... little more to add; for Sir John's guilty secret, perished with him. Though I was sure from his manner that the missing leaves were concealed somewhere at Worth, and though as executor I caused the most diligent search to be made, no trace of them was afterwards found; nor did any circumstance ever transpire to fling further light upon the matter. I must confess that I should have felt the discovery of these pages as a relief; for though I dreaded what I might have had to read, yet I was more anxious lest, being found at a later period and falling into other hands, they ...
— The Lost Stradivarius • John Meade Falkner

... machinations must be taken as concurrent with events as they transpire) the Baronne de Feucheres had approached the son of Philippe-Egalite, suggesting that the last-born of his six children, the Duc d'Aumale, should have the Prince de Conde for godfather. If she could persuade ...
— She Stands Accused • Victor MacClure

... designe, it was let fall, and the books were miserably dissipated.' Four years later, April, 1699, we have another entry, to the effect that Lord Spencer purchased 'an incomparable library,' until now the property of 'a very fine scholar, whom from a child I have known,' whose name does not transpire [? Hadrian Beverland], but in whose library were many 'rare books . . . that were printed at the first invention of that wonderful art.' In reference to Macky's incidental allusion to the Earl of Sunderland's indifference to cost in forming his library, Wanley confirms ...
— The Book-Hunter in London - Historical and Other Studies of Collectors and Collecting • William Roberts

... gentlemen of presence. The "floorwalker" had his rise in A. T. Stewart. Once a woman asked a floorwalker this question, "Do you keep stationery?" and the answer was, "If I did I'd never draw my salary." This is a silly story and if it ever happened, it did not transpire at A. T. Stewart's. There the floorwalker was always as a cow that is being milked. For the first fifteen years of his career, Stewart made it a rule to meet and greet ...
— Little Journeys to the Homes of the Great, Volume 11 (of 14) - Little Journeys to the Homes of Great Businessmen • Elbert Hubbard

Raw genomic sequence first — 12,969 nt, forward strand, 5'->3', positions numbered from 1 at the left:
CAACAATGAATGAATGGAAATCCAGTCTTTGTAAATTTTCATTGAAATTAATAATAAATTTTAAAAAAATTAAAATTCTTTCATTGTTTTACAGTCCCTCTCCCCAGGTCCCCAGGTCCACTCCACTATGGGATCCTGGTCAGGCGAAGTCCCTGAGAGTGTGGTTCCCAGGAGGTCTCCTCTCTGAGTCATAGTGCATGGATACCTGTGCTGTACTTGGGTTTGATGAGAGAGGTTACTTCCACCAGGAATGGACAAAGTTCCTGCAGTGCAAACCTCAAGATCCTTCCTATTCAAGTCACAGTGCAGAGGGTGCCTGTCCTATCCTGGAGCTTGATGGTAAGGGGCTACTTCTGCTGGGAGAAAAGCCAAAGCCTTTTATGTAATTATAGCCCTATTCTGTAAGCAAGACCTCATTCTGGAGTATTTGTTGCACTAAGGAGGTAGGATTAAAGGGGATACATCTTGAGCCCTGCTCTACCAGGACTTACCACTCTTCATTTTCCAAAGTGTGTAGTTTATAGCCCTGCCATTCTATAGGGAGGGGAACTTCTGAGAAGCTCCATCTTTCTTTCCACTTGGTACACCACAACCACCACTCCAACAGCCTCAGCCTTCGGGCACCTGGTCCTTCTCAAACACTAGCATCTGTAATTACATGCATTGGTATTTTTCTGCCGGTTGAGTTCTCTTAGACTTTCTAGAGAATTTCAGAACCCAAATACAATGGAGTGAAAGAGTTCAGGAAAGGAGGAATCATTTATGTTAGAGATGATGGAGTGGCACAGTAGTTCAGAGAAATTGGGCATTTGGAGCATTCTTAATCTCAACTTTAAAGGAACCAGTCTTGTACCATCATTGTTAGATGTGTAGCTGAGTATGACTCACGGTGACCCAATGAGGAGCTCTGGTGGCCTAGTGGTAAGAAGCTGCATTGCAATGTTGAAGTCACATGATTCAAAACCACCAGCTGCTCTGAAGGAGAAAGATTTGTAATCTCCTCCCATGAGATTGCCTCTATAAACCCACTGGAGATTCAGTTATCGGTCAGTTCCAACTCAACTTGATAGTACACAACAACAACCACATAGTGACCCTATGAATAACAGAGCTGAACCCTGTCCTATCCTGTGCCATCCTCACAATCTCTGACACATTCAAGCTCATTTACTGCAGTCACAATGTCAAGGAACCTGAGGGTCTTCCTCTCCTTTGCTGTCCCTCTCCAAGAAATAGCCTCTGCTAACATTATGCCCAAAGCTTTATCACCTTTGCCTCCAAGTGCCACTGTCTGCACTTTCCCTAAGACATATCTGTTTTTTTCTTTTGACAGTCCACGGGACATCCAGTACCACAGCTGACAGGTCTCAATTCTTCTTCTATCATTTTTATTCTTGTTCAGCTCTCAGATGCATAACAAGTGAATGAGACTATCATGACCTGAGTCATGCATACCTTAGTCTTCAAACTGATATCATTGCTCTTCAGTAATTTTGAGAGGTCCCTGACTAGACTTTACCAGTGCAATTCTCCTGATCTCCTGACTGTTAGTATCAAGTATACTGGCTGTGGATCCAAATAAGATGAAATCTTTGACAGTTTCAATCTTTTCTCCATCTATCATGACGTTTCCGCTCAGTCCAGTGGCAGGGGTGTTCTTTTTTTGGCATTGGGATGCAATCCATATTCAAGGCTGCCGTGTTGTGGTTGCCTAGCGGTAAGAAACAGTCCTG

... telegraphing to Quebec— The fine old city, seen just like a speck— Of their good ship's arrival, safe and sound— Her name—the people's number in her found. Men dreamt not then how soon it would transpire That news, by lightning, could be sent through wire! The fame of this, O Morse! to thee belongs, And thy great name does honor to my songs. Long may'st thou live, and reap the just reward Of thy great ...
— The Emigrant Mechanic and Other Tales In Verse - Together With Numerous Songs Upon Canadian Subjects • Thomas Cowherd

... submarine undetected we may yet make the sea in which there are many islands where the blacks never go. There we may live for a time, and who knows what may transpire ...
— The Gods of Mars • Edgar Rice Burroughs

... the letter in the morning it struck him as weak and sentimental, just the sort of letter he would regret having written if it should transpire that Lois did not altogether share his feelings. So he ...
— Laughing Bill Hyde and Other Stories • Rex Beach

... step than the preparatory one, of destroying at Algiers all idea of our intending to redeem the prisoners. This, the General of the Mathurins told me, was indispensably necessary, and that it must not, on any account, transpire, that the public would interest themselves for their redemption. This was rendered the more necessary, by the declaration of the Dey to the Spanish consul, that he should hold him responsible, at the Spanish price, for our prisoners, even for such as should die. ...
— The Writings of Thomas Jefferson - Library Edition - Vol. 6 (of 20) • Thomas Jefferson

... did not, in the general government of the world, direct also small events, then he could not be the author of those great events which flow from them. On this principle there might transpire countless events of the greatest magnitude without the direction and superintendance of Deity. The admission of this is but practical Atheism. It is acknowledging a God in words, but in works denying him. It alike makes chance the governor of the world to those who acknowledge ...
— Twenty-Four Short Sermons On The Doctrine Of Universal Salvation • John Bovee Dods

... the forts in Charleston harbor; but the government has dispatches to the effect that important movements are going on, not very distant from Charleston, the precise nature of which is not yet permitted to transpire. ...
— A Rebel War Clerk's Diary at the Confederate States Capital • John Beauchamp Jones

... large curved piece of polished ivory was suspended to his neck. He and his people were all armed with spears, and bows and arrows, and their advance was marked with a deliberation that showed they felt confidence in any issue that might transpire. ...
— How I Found Livingstone • Sir Henry M. Stanley



Words linked to "Transpire" :   go on, occur, happen, exudate, come about, flow, flux, change, transpirate, vaporise, vaporize, exude, transude, ooze out, pass, hap, pass off, fall out, take place, ooze, transpiration